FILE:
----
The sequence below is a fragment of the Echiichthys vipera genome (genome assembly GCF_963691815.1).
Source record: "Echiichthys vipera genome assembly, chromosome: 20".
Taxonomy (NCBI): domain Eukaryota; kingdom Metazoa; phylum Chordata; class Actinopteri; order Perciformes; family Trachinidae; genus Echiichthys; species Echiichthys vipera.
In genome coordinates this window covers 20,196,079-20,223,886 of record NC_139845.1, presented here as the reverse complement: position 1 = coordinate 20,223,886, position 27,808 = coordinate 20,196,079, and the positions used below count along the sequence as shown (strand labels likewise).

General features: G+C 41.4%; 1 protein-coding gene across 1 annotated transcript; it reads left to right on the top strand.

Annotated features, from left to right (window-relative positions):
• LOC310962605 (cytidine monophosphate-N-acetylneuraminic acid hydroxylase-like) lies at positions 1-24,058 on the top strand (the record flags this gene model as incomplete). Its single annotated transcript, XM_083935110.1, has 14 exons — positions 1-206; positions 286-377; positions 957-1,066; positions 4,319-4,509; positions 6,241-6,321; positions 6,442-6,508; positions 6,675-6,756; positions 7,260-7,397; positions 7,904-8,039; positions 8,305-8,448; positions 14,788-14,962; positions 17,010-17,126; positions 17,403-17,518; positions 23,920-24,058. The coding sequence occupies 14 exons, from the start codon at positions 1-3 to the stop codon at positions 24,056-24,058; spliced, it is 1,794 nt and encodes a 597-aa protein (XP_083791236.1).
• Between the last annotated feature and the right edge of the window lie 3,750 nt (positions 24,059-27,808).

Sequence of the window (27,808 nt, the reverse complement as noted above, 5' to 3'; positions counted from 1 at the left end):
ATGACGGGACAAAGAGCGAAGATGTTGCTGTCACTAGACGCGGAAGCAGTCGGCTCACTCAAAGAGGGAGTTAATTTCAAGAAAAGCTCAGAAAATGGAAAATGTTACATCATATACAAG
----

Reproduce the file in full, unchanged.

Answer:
The sequence below is a fragment of the Echiichthys vipera genome (genome assembly GCF_963691815.1).
Source record: "Echiichthys vipera genome assembly, chromosome: 20".
Taxonomy (NCBI): domain Eukaryota; kingdom Metazoa; phylum Chordata; class Actinopteri; order Perciformes; family Trachinidae; genus Echiichthys; species Echiichthys vipera.
In genome coordinates this window covers 20,196,079-20,223,886 of record NC_139845.1, presented here as the reverse complement: position 1 = coordinate 20,223,886, position 27,808 = coordinate 20,196,079, and the positions used below count along the sequence as shown (strand labels likewise).

General features: G+C 41.4%; 1 protein-coding gene across 1 annotated transcript; it reads left to right on the top strand.

Annotated features, from left to right (window-relative positions):
• LOC310962605 (cytidine monophosphate-N-acetylneuraminic acid hydroxylase-like) lies at positions 1-24,058 on the top strand (the record flags this gene model as incomplete). Its single annotated transcript, XM_083935110.1, has 14 exons — positions 1-206; positions 286-377; positions 957-1,066; positions 4,319-4,509; positions 6,241-6,321; positions 6,442-6,508; positions 6,675-6,756; positions 7,260-7,397; positions 7,904-8,039; positions 8,305-8,448; positions 14,788-14,962; positions 17,010-17,126; positions 17,403-17,518; positions 23,920-24,058. The coding sequence occupies 14 exons, from the start codon at positions 1-3 to the stop codon at positions 24,056-24,058; spliced, it is 1,794 nt and encodes a 597-aa protein (XP_083791236.1).
• Between the last annotated feature and the right edge of the window lie 3,750 nt (positions 24,059-27,808).

Sequence of the window (27,808 nt, the reverse complement as noted above, 5' to 3'; positions counted from 1 at the left end):
ATGACGGGACAAAGAGCGAAGATGTTGCTGTCACTAGACGCGGAAGCAGTCGGCTCACTCAAAGAGGGAGTTAATTTCAAGAAAAGCTCAGAAAATGGAAAATGTTACATCATATACAAG